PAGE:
Federal justice minister orders new trial for First Nations men convicted of 1970s Winnipeg murder

new trial

Federal Justice Minister David Lametti has ordered a new trial for two First Nations men from Manitoba who were convicted of the 1973 murder of Ting Fong Chan.

Brian Anderson and Allan Woodhouse were convicted in 1974 and sentenced to life with no chance of parole for 10 years.

“The Minister has determined that there is a reasonable basis to conclude that a miscarriage of justice likely occurred,” said a statement from Lametti’s office. “This is the result of the identification of new information that was not before the courts at the time of Mr. Anderson and Mr. Woodhouse’s trials or appeals.

“The Minister’s decision to order a new trial is not a decision about the guilt or innocence of the applicants. It is a decision to return the matter to the courts where the relevant legal issues may be determined according to the law.”

Anderson in a 2021 photo at a conference in Winnipeg. Photo: APTN.

Chan, a 40-year-old chef, endured a brutal beating and was left for dead in downtown Winnipeg.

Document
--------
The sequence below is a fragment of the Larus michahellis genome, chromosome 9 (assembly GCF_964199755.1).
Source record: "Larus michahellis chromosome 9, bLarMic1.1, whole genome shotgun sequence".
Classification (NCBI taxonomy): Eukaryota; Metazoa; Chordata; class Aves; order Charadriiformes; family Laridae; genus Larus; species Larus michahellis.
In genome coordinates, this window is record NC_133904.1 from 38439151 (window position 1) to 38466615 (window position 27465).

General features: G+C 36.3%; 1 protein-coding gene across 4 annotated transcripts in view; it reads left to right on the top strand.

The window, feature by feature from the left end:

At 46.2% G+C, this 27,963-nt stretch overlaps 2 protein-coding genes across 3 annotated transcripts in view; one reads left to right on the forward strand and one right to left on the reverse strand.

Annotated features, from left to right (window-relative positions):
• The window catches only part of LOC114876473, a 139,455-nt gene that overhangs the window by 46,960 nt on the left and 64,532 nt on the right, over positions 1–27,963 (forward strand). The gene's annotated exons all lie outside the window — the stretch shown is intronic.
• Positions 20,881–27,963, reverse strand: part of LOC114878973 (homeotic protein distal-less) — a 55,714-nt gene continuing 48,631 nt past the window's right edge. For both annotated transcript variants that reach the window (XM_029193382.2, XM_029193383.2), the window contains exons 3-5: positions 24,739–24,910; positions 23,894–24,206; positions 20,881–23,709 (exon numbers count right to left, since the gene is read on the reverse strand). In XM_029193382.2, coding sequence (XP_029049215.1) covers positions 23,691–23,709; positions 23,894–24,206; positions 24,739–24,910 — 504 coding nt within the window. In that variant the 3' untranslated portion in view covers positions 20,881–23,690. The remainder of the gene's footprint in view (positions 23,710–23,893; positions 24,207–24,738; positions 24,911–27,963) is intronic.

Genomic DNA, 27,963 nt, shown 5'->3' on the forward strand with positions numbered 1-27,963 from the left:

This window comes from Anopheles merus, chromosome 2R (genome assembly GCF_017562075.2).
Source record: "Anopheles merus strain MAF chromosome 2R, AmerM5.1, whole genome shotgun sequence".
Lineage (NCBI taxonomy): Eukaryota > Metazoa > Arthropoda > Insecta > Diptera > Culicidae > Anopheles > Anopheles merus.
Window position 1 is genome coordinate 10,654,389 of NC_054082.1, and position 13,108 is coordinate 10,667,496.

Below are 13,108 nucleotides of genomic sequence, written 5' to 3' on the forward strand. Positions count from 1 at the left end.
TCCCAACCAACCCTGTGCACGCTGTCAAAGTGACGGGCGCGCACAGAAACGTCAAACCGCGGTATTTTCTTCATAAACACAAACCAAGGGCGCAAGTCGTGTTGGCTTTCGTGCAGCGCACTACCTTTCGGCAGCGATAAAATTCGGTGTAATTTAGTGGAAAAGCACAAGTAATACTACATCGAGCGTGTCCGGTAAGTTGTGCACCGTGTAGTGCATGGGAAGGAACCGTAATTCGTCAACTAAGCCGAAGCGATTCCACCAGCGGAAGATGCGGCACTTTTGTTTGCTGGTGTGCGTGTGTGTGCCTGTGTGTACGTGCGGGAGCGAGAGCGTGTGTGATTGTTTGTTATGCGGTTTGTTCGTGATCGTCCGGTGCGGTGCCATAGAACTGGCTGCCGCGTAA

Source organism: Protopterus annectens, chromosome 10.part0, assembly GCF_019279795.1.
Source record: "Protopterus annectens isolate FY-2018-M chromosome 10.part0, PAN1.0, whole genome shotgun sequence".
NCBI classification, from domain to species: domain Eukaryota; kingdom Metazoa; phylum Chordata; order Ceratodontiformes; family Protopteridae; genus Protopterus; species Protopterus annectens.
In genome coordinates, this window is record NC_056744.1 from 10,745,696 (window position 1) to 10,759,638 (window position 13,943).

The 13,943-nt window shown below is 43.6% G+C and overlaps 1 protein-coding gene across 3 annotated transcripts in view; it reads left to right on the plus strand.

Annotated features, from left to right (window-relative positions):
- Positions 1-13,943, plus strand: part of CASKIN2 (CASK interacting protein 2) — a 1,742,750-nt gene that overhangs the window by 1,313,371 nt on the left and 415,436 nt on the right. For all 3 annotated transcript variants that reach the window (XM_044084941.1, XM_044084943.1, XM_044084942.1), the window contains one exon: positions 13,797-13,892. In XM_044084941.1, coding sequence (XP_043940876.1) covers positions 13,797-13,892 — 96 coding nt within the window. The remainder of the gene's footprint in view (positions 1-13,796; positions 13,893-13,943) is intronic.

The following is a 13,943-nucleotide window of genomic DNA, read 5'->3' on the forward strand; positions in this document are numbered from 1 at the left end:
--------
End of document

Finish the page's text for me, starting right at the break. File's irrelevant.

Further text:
Both Anderson and Woodhouse appealed their convictions but the Manitoba Court of Appeal turned them down. Anderson later applied to the Supreme Court to review the case but was denied.

Anderson applied for a ministerial review in 2019; Woodhouse did the same in 2020.

“These two young men were the victims of systemic racism,” said a statement from the Innocence Project, an organization made up of lawyers who review convictions and examine cases for possible miscarriages of justice. “Today, they take a giant step on their road to vindication. Minister David Lametti has recognized the injustice wreaked on them decades ago and exercised the greatest power he has under the Criminal Code.

“Their story is one of remarkable courage and perseverance.  They have never wavered in their quest to prove their innocence.”

Anderson was released on parole in 1987 and Woodhouse wouldn’t be released until 1990.

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‘There is something wrong here’: Indigenous man wrongfully convicted of murder tells his story 

The Innocence Project is also handling the case of Odelia and Nerissa Quewezance from Keeseekoose First Nation in Saskatchewan. The sisters were convicted of second-degree murder in 1994 and have spent 30 years in prison while maintaining they are innocent.

They are on bail while their case undergoes a conviction review by Lametti’s office.

On Feb. 16, 2023, Lametti introduced an amendment to the Criminal Code to establish an independent commission to “review, investigate, and decide which criminal cases should be returned to the justice system due to a potential miscarriage of justice.”

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